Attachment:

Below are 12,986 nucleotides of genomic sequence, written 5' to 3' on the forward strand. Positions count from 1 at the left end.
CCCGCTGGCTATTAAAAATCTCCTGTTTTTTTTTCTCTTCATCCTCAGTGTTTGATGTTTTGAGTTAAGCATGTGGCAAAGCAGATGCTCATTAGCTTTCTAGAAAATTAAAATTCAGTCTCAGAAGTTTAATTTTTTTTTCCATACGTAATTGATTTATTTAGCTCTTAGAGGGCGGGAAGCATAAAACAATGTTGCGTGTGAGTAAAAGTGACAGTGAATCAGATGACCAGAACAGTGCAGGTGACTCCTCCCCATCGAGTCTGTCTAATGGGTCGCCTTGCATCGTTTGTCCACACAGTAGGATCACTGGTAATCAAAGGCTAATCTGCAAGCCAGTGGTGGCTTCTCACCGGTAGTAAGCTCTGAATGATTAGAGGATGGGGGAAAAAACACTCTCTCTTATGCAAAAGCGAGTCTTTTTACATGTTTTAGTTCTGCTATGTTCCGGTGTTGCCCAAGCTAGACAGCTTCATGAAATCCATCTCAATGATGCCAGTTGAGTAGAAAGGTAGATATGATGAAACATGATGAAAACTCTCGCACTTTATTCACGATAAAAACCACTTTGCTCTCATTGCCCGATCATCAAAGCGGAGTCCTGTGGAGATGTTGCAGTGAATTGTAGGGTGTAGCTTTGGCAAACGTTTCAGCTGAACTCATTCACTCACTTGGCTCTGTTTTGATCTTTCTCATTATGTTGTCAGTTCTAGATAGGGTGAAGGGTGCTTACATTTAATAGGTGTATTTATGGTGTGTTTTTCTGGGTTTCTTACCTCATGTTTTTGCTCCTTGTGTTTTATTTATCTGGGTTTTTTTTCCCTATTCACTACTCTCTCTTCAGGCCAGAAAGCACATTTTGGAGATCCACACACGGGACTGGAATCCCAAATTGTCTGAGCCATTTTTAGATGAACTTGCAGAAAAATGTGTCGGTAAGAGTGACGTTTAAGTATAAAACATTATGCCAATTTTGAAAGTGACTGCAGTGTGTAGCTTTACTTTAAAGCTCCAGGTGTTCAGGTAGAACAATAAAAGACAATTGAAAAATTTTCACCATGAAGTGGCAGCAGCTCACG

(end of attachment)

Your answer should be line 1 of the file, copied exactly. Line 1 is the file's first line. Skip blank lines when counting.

Below are 12,986 nucleotides of genomic sequence, written 5' to 3' on the forward strand. Positions count from 1 at the left end.